A sponsored post is basically a guest post that you get paid to publish. Now it could also be a situation where a company mails you a product to review and the compensation is in the free product and not by direct compensation.

But you’re still being compensated.

Of course, with Google, it’s against their policy to pay for or sell backlinks. But really, that’s what these companies want. So it’s a tricky balance. Often a sponsored post is not great quality. They are usually short also (somewhere between 500-1000 words).

In 99% of cases, the article isn’t optimized for SEO and will never generate traffic. 

So just know all of that if you decide to go down this route. I wish I hadn’t, and I will eventually cut it off once my overall revenue gets above a certain level.

But as you see, it is a decent chunk of change.

People email me with sponsored post requests. Once your blog gets a domain authority score of 15-20, you’ll likely start getting hounded by people too. Domain Authority is a score created by MOZ. Ahrefs has its own version too.

How much they are willing to pay you for your time and blog’s authority varies, but a good starting place is between $1-$2 for your domain authority score number.

In other words, if your website’s domain authority is 17, you could charge somewhere between $17 and $34 per article you publish (with them writing it).

Now to be in compliance with the FTC, you do need to acknowledge somewhere on your site that you are being compensated, and then you need to be able to identify the sponsored posts (I put them all in 1 category that I then identify in my TOS).

But remember, you aren’t being paid to give someone a backlink; you’re being paid for your time and website’s authority to promote a product, service, or company.

Blogging Expenses by Category for Q1 2020 – $240.12

Tailwind for Pinterest scheduling – $104.88 (but paid annually at $419.52)

Again, I only do Pinterest currently with this site and not my other 3. With a full-time job and a wife and 3 kids, I don’t have time for more Pinterest.

But Tailwind is essential if you want to be on Pinterest! It’s a little slow, and occasionally buggy. And like Pinterest itself, not 100% accurate on the analytics. 

But you can’t really do a serious business with Pinterest without it.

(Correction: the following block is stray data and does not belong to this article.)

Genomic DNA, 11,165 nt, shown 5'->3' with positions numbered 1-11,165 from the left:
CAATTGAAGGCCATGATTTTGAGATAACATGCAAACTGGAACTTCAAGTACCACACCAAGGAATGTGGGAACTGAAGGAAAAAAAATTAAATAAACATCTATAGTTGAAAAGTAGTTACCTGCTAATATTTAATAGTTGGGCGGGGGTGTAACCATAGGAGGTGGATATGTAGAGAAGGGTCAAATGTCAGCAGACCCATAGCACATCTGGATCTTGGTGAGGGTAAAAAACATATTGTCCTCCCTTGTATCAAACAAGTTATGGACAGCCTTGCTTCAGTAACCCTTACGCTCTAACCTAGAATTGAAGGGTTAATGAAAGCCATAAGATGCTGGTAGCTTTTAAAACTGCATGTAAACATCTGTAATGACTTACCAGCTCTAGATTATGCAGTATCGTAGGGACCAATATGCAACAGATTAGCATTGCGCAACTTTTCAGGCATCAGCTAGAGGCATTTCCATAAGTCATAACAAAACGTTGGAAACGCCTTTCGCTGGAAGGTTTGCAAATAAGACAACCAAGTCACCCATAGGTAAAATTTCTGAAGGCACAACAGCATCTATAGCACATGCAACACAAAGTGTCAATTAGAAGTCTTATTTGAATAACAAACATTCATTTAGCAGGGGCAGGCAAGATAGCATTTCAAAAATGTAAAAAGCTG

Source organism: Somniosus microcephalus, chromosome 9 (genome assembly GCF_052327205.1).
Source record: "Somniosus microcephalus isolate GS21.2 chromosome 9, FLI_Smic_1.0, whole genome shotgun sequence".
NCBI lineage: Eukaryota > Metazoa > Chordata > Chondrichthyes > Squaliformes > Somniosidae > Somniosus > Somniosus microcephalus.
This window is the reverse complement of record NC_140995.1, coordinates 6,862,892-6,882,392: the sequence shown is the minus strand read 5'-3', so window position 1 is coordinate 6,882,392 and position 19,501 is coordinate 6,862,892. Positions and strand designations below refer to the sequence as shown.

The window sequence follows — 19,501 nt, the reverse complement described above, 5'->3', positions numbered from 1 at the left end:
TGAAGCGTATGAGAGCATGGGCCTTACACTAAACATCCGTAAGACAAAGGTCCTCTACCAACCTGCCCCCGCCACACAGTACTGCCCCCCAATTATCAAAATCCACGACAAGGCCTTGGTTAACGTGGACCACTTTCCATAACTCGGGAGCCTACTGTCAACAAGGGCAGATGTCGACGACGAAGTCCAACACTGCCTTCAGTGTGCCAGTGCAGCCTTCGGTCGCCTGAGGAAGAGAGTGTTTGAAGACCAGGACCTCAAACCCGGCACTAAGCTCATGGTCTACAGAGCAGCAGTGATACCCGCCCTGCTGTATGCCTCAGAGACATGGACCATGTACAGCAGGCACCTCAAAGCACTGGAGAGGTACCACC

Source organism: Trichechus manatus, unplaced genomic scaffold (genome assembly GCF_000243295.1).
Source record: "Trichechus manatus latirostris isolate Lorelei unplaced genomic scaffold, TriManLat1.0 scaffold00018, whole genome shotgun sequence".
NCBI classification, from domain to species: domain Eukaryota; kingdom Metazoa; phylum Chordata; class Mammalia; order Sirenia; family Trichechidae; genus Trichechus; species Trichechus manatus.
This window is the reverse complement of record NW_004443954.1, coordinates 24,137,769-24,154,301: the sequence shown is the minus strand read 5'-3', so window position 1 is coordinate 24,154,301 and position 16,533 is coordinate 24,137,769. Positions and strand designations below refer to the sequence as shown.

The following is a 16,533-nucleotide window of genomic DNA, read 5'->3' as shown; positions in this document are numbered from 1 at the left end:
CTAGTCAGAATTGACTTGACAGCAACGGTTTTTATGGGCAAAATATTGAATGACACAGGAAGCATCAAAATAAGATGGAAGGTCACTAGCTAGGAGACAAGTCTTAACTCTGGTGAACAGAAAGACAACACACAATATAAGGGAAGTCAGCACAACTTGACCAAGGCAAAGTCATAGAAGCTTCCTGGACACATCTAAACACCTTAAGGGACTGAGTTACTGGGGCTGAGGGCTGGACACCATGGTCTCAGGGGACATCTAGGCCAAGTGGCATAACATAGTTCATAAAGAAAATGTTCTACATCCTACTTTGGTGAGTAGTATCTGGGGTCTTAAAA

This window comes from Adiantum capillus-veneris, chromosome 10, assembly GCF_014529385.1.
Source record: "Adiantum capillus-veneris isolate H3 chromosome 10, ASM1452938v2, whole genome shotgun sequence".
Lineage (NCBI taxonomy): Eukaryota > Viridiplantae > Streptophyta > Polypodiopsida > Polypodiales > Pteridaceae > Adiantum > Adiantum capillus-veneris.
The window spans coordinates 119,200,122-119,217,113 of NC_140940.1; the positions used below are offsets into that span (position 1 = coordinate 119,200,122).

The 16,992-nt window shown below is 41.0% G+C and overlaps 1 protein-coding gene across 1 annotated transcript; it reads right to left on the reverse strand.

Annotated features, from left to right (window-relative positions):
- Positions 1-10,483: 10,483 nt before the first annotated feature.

CLICK HERE to check out Tailwind with my affiliate link

WPX Website Hosting – $24.99

I used Siteground for years on all my sites, and I still think they are decent, especially when you’re starting and don’t have much money to spend. You can get started with Siteground for under $5.00/month. 

Want to get started with them? CLICK HERE to check out Siteground with my affiliate link

I moved to WPX as I wanted a faster host and one that I could grow with as my combined traffic was over 100,000 monthly page views. Siteground starts to get expensive after your initial policy renews, and I also felt their service had gone down, as had my site speed.

So after 2 months of investigation, I settled on WPX and overall have been very happy. 

So if you have more than 1 site and decent traffic, I would highly recommend them.

CLICK HERE to check out WPX with my affiliate link

ConvertKit email service provider – $110.25 (billed annually at $441)

Honestly, email is pretty frustrating. It certainly doesn’t pay for itself. In a way, I wish I’d never started a list (one of a few things I did because Pat Flynn said to do it that hasn’t panned out for me). But I don’t want to knock Pat; he’s awesome and the whole reason I started my blog.

But his business model is very different than mine (or most bloggers), so what works for him doesn’t work for everyone.

ConvertKit is the best of the 4 companies I’ve used (MailChimp, Mailerlite, Constant Contact). But they are also the most expensive, by far.

If you want to build a personal brand or offer a membership site or a course, ConvertKit is a great way to build that list and create drip campaigns. 

It can also work really well if you’re doing affiliate marketing and using Facebook ads to drive traffic to landing page opt-in pages (which you can create in ConvertKit) and then drip them emails once they opt-in pushing them to a product or service.